Immigration Lawyer: Feels Weird to Give Good News to Immigrants
“Jose” was a unique client for the long-time immigration attorney who sat across the table and scrutinized his information form.
Not because the teenager was from Mexico. Not because he has been in the United States without legal status for several years. Not because he completed 12 years of education in Detroit Public Schools and graduated from Cass Tech High School.
Not because he’s trying to live and work legally in the United States.
No, “Jose” was refreshing for attorney David Koelsch because as the director of the Immigration Law Clinic at University of Detroit Mercy School of Law he doesn’t often give good news to undocumented immigrants who are seeking a legal route to work, residency or citizenship in the United States.
But with President Obama’s directive in June that cleared a path for certain young people to obtain work permits and avoid deportation, Koelsch could give Jose more than hope.
“You are perfect for this program,” he told the teen.
Koelsch and two of his law student volunteers saw 52 young people Wednesday at the United Auto Workers 600 hall in Dearborn where more than 500 young people crowded an informational and assistance session about the new policy.
Tens of thousands of people attended similar forums nationwide as Aug. 15 was the first day the federal government began accepting petitions as part of the new policy.
Called “Dream Relief – Deferred Action for Children Arrivals,” the program grants undocumented immigrants under the age of 31 a two-year reprieve from deportation provided they have been in the United States since they were children, have clean criminal records, have been in school or the military and other qualifying factors.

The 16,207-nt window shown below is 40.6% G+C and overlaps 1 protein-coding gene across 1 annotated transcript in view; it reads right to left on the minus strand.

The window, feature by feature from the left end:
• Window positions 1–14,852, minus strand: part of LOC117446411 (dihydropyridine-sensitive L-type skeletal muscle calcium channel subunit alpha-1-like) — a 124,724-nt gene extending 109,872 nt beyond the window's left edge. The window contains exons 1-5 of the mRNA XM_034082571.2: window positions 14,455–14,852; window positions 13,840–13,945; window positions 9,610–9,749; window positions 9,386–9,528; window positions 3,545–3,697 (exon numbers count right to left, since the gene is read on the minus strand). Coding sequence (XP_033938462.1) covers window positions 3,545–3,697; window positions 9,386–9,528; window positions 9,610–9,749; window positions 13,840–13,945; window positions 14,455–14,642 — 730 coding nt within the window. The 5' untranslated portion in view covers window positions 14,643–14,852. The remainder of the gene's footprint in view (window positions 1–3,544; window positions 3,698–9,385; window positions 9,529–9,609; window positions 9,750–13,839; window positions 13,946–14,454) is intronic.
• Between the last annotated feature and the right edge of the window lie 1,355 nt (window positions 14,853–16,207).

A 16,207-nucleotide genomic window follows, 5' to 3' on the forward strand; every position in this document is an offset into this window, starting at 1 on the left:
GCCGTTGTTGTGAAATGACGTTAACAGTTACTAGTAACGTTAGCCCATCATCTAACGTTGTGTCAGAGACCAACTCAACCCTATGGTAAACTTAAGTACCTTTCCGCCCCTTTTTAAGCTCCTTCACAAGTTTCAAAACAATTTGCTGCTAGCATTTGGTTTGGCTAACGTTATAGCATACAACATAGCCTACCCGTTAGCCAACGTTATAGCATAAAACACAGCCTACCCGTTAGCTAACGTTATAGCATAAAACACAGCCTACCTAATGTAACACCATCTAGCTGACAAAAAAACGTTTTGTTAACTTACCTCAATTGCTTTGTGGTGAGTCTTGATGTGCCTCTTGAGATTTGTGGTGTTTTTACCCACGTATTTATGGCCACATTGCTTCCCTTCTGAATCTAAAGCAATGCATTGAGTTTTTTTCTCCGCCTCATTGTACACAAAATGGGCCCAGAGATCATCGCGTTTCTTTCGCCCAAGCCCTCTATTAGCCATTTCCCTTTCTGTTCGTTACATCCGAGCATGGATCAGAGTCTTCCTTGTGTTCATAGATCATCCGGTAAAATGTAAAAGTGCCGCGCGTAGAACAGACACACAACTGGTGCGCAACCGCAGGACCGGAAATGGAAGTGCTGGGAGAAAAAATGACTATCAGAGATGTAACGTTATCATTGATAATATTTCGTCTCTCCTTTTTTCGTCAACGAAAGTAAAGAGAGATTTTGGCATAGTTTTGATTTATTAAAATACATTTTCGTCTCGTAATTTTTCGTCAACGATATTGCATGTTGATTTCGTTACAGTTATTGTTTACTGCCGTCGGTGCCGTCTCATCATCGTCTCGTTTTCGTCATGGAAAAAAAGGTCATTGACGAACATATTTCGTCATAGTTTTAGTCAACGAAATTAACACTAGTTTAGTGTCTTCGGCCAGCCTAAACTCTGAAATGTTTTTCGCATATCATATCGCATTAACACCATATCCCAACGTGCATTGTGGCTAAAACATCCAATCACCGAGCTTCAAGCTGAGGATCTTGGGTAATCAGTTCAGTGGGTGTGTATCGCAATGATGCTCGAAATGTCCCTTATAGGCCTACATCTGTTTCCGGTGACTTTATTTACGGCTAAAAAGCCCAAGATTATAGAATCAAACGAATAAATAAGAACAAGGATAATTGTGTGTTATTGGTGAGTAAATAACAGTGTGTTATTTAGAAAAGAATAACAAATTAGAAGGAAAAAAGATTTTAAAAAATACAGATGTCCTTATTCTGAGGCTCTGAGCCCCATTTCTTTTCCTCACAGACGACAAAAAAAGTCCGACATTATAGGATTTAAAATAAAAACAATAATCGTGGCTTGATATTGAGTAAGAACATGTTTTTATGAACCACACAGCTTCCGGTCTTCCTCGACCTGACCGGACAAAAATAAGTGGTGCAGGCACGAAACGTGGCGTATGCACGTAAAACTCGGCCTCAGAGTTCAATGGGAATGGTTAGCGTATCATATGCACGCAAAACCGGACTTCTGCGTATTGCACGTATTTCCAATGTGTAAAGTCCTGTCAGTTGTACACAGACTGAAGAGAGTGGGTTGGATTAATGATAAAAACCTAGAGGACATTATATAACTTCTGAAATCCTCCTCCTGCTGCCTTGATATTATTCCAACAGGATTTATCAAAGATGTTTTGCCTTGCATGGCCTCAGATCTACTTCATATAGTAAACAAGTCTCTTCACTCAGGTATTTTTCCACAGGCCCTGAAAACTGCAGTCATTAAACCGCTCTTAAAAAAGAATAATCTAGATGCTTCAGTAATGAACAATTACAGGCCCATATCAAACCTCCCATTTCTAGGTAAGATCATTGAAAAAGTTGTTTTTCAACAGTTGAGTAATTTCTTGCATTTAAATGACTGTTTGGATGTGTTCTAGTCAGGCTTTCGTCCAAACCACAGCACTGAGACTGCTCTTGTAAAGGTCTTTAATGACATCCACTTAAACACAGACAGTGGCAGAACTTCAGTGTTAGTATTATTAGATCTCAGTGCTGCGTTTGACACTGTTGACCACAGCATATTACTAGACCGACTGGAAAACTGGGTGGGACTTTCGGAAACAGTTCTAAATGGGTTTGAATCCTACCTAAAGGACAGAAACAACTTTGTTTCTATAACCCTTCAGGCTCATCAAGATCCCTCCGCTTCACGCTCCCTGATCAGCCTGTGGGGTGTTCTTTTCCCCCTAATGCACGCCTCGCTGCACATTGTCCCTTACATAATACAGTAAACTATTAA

Frustrated with Congress’s inability to pass the Dream Act, a bi-partisan supported measure that would have given legal status to some young undocumented immigrants, President Obama used his executive authority to announce the policy in June. This week the paperwork was available and applications will begin. The timetable for notification of acceptance or denial is not known.
Technically applicants could still face deportation if they are “caught” or picked up, but coming to the public event to apply was worth the risk, some said privately.
The Alliance for Immigrant Rights and Reform Michigan hosted Wednesday’s packed session which included an informational video about the process, translation services and the meetings with several lawyers like Koelsch who could assess an applicant’s readiness to apply.
“I’m so used to just giving people bad news. I can’t get my head around this,” Koelsch said, looking at the crowd. “It’s just so weird to give people such good news.”
Koelsch urged those applying to get their applications in, as the political winds could change after the November election.
“There’s no deadline to apply,” Koelsch says, “but we don’t know how long this will be available.”